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Our Top Winter-Blooming Flowers

Our Top Winter-Blooming Flowers

Who said you have to go all winter long without flowers? Certainly not us! Whether we’re talking about the dead of winter or late winter/early spring, there are flowers that will be in bloom, and we’re here to introduce you to them. No need to thank us—it’s our job (and we love it!).

Our Top Winter-Blooming Flowers

In no particular order, here are our faves. Some you may know well, while others may be new to you (a perfect opportunity to expand your garden!). And guess what? Most of these have an accompanying Growing Guide to give you all the details you need to know. Let the winter blooms begin!

  1. Amaryllis: Most people are familiar with amaryllis as an indoor blooming holiday plant, and depending upon when you plant them, you can enjoy your amaryllis blooms all winter long! If you plant them outside, plan for a mid-spring bloom time. Need more amaryllis growing tips? Check out our growing guide here. 
  2. Paperwhites: The information we gave for amaryllis is also true for paperwhites—enjoy them all winter long as indoor blooming bulbs or planted outdoors with a February/March bloom. And while many people love the paperwhite fragrance, if it’s too strong for you, try Inball or Wintersun. Refer to our Paperwhite Growing Guide here. 
  3. Cyclamen: These dainty blooms with heart-shaped leaves are a favorite of florists and floral designers as well! Plant them outdoors for a late autumn bloom or enjoy them as a houseplant throughout the winter season. 
  4. Crocus: This late winter/early spring bloomer is a charming low-growing bulb that is critter-resistant and easily naturalized. And if you’re in an area of snow, no worries—crocus will often poke their friendly little faces right up through it! Our Crocus Growing Guide will get you started.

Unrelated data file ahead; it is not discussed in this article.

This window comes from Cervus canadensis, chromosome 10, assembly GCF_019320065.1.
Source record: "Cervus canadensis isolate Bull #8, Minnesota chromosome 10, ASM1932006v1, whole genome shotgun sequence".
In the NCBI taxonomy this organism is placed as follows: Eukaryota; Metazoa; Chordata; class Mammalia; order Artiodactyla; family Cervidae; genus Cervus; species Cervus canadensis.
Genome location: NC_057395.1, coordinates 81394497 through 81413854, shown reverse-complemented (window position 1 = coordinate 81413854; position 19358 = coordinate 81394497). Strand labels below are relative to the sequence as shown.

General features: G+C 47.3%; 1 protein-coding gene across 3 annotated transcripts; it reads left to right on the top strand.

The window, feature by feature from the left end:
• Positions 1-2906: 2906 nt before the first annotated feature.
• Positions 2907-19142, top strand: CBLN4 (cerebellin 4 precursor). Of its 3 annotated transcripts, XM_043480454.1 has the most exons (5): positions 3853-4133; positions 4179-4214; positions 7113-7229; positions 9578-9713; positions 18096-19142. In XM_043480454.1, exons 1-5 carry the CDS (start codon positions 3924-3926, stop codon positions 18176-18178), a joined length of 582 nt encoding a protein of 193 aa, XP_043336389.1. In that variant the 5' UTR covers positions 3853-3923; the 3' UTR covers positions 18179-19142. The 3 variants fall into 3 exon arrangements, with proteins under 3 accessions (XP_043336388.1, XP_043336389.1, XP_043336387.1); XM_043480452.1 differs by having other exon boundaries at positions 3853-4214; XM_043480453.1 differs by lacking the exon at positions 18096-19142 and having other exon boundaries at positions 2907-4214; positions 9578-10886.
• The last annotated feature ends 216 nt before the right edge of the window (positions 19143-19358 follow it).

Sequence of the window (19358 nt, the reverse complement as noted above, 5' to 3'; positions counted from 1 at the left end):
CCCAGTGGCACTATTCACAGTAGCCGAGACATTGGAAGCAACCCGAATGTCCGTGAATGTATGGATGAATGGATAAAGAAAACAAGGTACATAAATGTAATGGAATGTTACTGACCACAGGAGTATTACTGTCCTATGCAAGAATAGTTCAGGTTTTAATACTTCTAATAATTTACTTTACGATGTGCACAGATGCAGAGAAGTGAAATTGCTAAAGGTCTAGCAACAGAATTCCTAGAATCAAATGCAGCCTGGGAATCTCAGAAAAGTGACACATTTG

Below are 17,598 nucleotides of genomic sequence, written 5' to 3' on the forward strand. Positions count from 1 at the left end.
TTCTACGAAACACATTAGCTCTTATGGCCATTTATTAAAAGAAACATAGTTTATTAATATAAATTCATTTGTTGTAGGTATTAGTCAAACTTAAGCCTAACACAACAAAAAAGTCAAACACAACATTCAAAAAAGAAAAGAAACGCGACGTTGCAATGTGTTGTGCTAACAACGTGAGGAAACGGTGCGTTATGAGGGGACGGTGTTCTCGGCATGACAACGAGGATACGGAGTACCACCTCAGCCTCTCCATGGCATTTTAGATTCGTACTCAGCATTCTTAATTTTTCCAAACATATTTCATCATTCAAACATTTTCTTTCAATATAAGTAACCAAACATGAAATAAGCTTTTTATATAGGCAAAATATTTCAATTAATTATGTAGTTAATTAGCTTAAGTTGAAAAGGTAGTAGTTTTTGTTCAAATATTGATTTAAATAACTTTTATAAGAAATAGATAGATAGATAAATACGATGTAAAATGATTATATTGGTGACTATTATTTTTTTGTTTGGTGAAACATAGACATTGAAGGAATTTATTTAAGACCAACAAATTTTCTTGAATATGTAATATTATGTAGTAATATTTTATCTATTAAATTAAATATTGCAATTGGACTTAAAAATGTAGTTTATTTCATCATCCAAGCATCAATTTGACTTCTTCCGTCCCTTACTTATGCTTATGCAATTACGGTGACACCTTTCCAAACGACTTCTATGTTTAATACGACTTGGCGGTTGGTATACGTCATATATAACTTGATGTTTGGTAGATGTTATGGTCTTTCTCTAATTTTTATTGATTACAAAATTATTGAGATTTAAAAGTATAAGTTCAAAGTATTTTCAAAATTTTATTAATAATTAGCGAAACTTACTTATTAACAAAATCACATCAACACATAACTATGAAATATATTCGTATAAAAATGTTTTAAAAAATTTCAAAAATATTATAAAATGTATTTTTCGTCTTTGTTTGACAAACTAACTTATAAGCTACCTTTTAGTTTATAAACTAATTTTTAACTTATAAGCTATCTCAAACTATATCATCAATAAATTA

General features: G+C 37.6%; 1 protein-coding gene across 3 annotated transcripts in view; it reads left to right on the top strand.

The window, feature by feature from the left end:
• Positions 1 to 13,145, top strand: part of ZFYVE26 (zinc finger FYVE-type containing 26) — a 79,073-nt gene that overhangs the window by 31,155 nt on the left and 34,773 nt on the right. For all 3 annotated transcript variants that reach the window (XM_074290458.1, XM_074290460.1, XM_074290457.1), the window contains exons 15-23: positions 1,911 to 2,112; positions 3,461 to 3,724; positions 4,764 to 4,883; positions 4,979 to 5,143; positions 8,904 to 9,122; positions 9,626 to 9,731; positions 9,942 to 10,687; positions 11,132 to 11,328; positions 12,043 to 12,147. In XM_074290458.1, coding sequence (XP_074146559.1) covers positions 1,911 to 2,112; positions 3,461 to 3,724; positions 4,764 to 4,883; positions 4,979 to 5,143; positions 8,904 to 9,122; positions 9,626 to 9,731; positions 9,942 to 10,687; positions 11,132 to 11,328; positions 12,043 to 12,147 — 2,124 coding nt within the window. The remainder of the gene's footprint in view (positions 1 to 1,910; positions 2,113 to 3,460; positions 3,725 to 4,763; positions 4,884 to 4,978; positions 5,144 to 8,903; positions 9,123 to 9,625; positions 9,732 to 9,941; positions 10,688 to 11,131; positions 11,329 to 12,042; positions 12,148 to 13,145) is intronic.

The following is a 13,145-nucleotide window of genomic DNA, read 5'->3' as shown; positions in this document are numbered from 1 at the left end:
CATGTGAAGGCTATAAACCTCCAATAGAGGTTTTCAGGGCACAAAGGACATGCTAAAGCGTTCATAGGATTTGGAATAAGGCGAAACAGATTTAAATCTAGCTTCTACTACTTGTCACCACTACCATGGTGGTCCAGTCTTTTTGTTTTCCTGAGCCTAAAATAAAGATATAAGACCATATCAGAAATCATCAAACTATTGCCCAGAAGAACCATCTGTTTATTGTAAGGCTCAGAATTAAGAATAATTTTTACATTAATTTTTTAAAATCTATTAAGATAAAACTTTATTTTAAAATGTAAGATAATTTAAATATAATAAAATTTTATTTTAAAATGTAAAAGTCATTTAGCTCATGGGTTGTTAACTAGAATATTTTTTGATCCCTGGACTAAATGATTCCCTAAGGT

5. Snowdrops: Also called Galanthus, snowdrops (like crocus) are one of the first flowers to bloom in late winter and early spring. They’re also critter resistant and sweetly fragrant, adding to their appeal. If you’ve never grown snowdrops before, our growing guide will tell you everything you need to know. 
  6. Winter Aconite: Yellow is not often what comes to mind when we think of winter flowers, but Winter Aconite delivers the goods in an electric sunny shade. Aconite blooms in late winter, often in February, jolting the garden out of its winter slumber. Make sure you plant it where you really want it, because once it’s established, it prefers not to be moved. 
  7. Scilla: Depending upon the variety, these critter-resistant bulbs will bloom anywhere from late winter to late spring. Late winter–bloomers include Scilla Siberica Spring Beauty, Scilla Persian Bluebell, Scilla Bifolia Rosea, our Two Leaf Trio Collection (Alpine Squill), and Scilla Maderensis. Read more scilla planting tips in our growing guide here. 

Looking for gifts with winter flowers? We have those, too! From amaryllis and paperwhites to oxalis and houseplants, it’s a one-stop shopping opportunity. Shop all plant gifts here. 

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  • Jenny Peterson